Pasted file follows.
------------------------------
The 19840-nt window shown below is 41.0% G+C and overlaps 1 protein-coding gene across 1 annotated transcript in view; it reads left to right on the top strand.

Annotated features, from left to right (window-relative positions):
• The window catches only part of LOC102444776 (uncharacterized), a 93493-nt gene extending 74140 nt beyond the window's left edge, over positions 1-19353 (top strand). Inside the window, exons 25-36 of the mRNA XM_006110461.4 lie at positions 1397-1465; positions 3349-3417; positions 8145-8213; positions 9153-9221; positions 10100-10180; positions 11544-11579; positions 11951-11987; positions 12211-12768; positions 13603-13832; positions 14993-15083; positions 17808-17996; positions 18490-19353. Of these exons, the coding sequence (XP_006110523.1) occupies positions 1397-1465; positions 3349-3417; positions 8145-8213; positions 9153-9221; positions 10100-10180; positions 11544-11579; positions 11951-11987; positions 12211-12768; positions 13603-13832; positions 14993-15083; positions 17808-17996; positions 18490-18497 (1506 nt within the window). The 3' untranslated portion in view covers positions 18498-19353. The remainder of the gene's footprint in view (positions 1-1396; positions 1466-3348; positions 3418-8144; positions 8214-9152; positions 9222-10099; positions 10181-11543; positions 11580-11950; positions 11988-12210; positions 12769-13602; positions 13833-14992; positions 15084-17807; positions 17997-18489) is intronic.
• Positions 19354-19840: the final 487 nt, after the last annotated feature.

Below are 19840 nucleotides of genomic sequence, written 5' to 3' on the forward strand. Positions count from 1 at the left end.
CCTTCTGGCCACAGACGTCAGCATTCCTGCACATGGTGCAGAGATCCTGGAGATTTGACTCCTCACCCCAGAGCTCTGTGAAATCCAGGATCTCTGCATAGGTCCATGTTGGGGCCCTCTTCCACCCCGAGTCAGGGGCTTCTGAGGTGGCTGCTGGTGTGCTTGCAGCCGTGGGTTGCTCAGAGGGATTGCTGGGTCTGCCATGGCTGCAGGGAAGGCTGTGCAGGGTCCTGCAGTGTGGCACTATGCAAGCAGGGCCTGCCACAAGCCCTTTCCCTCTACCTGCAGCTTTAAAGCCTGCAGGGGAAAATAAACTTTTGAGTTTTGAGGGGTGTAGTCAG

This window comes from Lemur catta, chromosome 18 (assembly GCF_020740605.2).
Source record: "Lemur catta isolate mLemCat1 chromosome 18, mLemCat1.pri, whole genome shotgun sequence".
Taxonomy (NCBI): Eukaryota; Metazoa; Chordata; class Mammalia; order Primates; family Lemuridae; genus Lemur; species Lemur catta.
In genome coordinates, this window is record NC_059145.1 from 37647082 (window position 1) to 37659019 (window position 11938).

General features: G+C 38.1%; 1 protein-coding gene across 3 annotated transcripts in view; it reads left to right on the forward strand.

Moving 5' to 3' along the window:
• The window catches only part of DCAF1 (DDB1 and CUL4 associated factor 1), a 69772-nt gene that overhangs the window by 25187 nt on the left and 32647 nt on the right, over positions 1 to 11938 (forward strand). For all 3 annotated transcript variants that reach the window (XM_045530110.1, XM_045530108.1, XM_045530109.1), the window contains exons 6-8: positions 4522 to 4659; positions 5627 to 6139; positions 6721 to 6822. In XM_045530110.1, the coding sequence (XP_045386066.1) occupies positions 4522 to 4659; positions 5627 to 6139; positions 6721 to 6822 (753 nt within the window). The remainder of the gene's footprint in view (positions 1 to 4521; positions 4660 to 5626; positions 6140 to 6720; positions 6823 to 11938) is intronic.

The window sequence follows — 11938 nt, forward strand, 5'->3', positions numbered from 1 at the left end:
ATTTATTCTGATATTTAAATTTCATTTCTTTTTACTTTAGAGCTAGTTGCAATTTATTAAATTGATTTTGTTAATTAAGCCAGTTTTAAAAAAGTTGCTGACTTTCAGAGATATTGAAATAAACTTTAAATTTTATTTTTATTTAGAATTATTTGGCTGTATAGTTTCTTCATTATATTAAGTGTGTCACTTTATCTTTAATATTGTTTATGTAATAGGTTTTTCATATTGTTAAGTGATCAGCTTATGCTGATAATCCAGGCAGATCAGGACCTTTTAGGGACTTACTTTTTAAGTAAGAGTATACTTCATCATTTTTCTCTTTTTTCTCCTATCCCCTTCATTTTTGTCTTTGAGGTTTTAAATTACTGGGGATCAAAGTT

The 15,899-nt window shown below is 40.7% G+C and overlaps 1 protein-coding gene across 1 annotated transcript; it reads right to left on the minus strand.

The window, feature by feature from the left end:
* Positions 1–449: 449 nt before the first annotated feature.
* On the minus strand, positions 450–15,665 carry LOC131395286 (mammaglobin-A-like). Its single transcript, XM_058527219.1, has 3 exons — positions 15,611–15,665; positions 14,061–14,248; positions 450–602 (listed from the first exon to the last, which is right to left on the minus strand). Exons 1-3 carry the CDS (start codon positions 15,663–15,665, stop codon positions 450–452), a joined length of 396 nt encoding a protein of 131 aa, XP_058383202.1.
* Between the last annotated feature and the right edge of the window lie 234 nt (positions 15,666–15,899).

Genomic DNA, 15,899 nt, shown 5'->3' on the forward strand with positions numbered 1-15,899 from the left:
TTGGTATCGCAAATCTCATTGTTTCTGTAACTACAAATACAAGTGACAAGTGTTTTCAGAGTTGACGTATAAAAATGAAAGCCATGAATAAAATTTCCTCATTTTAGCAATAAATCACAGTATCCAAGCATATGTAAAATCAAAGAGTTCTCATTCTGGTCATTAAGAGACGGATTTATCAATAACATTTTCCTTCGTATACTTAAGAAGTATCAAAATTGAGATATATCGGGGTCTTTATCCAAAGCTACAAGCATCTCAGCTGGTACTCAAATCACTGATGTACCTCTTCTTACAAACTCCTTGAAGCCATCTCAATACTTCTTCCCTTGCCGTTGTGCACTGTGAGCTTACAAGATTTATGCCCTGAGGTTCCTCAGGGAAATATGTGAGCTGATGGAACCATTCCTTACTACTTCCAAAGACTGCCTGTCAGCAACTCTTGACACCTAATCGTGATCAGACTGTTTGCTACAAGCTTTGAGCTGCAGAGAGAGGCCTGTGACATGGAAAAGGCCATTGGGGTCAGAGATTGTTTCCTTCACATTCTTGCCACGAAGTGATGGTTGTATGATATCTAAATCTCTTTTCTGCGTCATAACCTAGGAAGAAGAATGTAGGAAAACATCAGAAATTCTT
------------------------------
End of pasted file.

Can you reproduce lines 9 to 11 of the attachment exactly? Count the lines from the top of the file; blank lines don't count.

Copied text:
Taxonomy (NCBI): Eukaryota; Metazoa; Chordata; class Mammalia; order Primates; family Lemuridae; genus Lemur; species Lemur catta.
In genome coordinates, this window is record NC_059145.1 from 37647082 (window position 1) to 37659019 (window position 11938).

General features: G+C 38.1%; 1 protein-coding gene across 3 annotated transcripts in view; it reads left to right on the forward strand.